4 Feb 2015

Unique learning disabled community at war over modernisation

A community based on love, sharing and respect is rocked by a bitter dispute about how to modernise the care it offers the learning disabled residents who share lives with career volunteers.

Botton Village in North Yorkshire. The flagship Camphill community – where the learning disabled work, rest and play with their carers. Where what’s called “shared living” first began 70 years ago. Where a very modern dispute is tearing this unique community apart.

Set up in the UK in the 1940s by escapees from the Nazis, keen to show that learning disabled people could lead fulfilling and purposeful lives, these communities have “career volunteers” who share housing and food with residents, and are paid only expenses rather than a salary.

But workers who have been challenging fundamental changes being introduced by new management are now threatened with eviction. Deadline – the end of this tax year.

Many of Botton’s learning disabled residents are deeply upset that what they see as the essence of Camphill – living in the same homes as the long term volunteer carers they call family – is soon to end. And it is surely what Botton’s learning disabled residents want that ultimately matters.

So why has this community – carers and management – allowed this to happen? Mud has been slung by both sides.

Management – the Camphill Village Trust (CVT) – say Botton had ceased to be run in the best interests of its residents. Not so, say many workers – who accuse CVT of bulldozing their way through Camphill’s most venerated traditions.

Modern standards

The care community – the Charity Commission, The Care Quality Commission, and North Yorkshire County Council – say Botton is one of several Camphill communities that had to modernise. That it was not meeting the necessary standards.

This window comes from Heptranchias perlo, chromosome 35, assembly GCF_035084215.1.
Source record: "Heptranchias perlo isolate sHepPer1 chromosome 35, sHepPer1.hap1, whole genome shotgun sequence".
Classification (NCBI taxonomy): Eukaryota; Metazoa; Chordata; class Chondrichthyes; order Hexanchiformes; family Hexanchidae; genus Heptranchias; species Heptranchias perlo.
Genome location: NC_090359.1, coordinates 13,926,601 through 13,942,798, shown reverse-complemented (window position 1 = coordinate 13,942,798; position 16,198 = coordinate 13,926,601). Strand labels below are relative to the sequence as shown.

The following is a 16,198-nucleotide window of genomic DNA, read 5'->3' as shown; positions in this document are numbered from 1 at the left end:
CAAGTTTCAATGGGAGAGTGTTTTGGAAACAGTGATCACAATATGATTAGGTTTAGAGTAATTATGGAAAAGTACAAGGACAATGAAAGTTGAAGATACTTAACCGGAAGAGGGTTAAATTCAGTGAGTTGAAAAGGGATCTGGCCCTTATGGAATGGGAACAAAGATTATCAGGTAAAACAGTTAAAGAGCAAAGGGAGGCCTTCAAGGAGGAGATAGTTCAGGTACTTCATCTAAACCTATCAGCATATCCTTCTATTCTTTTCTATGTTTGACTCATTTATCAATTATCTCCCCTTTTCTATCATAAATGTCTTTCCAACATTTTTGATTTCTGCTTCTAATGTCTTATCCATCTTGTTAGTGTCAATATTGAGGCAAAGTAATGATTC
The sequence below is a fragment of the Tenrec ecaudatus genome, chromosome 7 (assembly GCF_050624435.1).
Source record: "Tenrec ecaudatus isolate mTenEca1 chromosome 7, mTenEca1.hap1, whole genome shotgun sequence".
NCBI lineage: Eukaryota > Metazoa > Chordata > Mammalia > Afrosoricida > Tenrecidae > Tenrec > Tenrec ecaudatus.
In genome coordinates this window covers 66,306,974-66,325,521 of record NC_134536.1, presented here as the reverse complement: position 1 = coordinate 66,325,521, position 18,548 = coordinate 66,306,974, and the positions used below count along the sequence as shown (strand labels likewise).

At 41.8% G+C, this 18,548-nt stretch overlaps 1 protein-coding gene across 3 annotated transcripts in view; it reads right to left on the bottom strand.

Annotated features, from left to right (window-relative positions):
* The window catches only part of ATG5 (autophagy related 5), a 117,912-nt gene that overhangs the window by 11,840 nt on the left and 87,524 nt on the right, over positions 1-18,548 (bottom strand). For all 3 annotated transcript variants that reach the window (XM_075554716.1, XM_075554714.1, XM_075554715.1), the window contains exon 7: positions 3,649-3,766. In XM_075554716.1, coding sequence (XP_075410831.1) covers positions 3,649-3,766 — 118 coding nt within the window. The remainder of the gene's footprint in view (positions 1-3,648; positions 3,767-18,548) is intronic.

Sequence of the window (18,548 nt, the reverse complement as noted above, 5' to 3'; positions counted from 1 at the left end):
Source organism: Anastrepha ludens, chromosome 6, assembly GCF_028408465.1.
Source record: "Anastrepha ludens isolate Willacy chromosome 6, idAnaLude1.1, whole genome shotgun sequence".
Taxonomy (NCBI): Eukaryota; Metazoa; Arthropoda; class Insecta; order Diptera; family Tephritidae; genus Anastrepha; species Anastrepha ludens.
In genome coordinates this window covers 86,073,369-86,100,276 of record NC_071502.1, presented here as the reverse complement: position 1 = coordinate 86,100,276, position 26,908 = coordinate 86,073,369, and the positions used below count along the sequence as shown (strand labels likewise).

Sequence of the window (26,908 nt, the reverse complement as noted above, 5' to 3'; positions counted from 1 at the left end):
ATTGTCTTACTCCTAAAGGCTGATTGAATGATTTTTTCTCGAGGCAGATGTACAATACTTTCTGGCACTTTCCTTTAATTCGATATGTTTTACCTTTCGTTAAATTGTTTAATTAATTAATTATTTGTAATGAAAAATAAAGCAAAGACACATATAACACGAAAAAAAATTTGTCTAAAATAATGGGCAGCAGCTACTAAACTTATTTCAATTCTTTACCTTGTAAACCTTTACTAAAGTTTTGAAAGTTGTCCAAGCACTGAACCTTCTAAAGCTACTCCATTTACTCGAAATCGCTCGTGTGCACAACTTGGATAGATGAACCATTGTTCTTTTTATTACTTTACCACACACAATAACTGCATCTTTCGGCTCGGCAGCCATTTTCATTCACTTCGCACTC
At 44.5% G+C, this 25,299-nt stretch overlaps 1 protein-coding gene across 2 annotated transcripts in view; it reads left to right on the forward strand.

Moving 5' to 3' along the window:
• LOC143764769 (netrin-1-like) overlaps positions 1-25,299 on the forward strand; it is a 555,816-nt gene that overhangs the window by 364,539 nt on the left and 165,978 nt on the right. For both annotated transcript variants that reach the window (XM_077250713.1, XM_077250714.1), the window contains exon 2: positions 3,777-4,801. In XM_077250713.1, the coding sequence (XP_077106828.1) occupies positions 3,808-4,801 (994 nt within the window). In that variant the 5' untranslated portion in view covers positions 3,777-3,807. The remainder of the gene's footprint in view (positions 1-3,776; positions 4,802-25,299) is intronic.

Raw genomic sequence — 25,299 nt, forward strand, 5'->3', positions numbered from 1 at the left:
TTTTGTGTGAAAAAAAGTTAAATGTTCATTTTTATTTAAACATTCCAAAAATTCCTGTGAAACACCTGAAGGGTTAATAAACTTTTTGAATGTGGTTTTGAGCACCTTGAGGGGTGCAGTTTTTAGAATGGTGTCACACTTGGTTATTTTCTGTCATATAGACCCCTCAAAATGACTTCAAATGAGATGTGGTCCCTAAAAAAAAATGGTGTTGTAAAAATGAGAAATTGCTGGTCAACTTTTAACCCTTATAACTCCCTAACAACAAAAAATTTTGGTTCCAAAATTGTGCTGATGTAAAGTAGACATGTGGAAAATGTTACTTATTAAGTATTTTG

Residents at Newton Dee, Aberdeenshire

Residents at Newton Dee, Aberdeenshire

Elsewhere some of the 36 Camphill communities around the UK have indeed changed with the times, yet retained what makes them unique: shared living.

So why is this core principle seemingly being eroded at Botton? Some workers – who have formed a campaign group called Action for Botton – say they believe CVT, which runs nine Camphills, has not tried hard enough to keep it.

Bad blood

Both sides refute allegations made about them – and blame the other for the breakdown in relations. At the centre of it – the learning disabled residents, who are produced by both sides to defend their point of view, making it hard for an outsider to sift fact from fiction.

Action for Botton say the Camphill Village Trust proactively sought justifications from the tax authorities, in order to force career volunteers to become conventional employees.

The campaigners describe the changes as akin to working conventional care shifts: living separate lives, in separate accomodation. And they say this is a vision of a very ordinary care facility – the very antithesis of Camphill’s founding principles.